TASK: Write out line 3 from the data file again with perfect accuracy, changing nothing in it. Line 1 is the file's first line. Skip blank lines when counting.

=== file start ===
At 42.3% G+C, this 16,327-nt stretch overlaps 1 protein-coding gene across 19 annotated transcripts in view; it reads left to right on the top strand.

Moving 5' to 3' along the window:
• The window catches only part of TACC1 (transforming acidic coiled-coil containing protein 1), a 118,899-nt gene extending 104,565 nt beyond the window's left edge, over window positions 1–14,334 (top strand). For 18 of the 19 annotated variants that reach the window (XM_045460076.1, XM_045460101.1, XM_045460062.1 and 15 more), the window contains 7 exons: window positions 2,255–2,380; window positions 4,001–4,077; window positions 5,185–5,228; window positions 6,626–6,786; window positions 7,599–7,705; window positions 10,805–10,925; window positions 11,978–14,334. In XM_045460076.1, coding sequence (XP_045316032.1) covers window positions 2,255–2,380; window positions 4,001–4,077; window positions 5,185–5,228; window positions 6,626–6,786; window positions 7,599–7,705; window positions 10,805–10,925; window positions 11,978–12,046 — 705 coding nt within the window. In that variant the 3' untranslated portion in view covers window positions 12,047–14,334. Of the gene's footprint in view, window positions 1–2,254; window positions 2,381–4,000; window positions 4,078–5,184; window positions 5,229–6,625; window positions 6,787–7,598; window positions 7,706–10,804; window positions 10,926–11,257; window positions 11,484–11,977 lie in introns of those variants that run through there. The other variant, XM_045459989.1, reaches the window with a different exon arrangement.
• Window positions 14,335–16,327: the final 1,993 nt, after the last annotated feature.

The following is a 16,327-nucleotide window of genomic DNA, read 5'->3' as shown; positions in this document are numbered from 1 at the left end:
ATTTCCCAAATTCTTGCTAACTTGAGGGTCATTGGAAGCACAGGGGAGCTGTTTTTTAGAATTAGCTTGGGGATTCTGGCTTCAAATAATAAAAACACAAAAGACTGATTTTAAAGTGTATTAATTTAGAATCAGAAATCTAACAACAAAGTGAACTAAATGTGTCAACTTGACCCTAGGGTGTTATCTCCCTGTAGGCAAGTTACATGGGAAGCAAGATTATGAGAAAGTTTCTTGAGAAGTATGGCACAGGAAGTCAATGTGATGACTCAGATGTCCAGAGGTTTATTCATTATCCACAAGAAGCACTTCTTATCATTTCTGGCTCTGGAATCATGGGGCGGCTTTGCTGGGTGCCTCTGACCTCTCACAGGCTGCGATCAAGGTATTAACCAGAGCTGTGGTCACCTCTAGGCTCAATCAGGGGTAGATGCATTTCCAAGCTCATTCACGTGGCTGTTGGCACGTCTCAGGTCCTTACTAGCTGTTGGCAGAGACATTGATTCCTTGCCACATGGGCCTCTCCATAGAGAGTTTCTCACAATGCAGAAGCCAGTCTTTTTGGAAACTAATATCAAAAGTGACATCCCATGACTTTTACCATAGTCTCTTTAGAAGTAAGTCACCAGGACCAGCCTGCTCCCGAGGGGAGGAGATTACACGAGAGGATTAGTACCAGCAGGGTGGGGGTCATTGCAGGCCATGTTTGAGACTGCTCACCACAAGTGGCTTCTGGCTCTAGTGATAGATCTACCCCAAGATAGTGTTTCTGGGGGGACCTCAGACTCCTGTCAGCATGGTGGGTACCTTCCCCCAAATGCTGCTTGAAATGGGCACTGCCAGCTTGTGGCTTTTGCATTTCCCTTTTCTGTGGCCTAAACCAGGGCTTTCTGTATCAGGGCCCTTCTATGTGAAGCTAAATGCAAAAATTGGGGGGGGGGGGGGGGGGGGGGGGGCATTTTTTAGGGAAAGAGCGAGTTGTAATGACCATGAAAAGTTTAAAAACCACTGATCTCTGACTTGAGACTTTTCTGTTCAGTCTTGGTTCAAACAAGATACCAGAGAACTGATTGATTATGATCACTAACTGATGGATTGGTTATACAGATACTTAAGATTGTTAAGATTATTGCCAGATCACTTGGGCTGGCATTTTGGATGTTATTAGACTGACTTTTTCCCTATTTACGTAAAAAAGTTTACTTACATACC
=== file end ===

• The window catches only part of TACC1 (transforming acidic coiled-coil containing protein 1), a 118,899-nt gene extending 104,565 nt beyond the window's left edge, over window positions 1–14,334 (top strand). For 18 of the 19 annotated variants that reach the window (XM_045460076.1, XM_045460101.1, XM_045460062.1 and 15 more), the window contains 7 exons: window positions 2,255–2,380; window positions 4,001–4,077; window positions 5,185–5,228; window positions 6,626–6,786; window positions 7,599–7,705; window positions 10,805–10,925; window positions 11,978–14,334. In XM_045460076.1, coding sequence (XP_045316032.1) covers window positions 2,255–2,380; window positions 4,001–4,077; window positions 5,185–5,228; window positions 6,626–6,786; window positions 7,599–7,705; window positions 10,805–10,925; window positions 11,978–12,046 — 705 coding nt within the window. In that variant the 3' untranslated portion in view covers window positions 12,047–14,334. Of the gene's footprint in view, window positions 1–2,254; window positions 2,381–4,000; window positions 4,078–5,184; window positions 5,229–6,625; window positions 6,787–7,598; window positions 7,706–10,804; window positions 10,926–11,257; window positions 11,484–11,977 lie in introns of those variants that run through there. The other variant, XM_045459989.1, reaches the window with a different exon arrangement.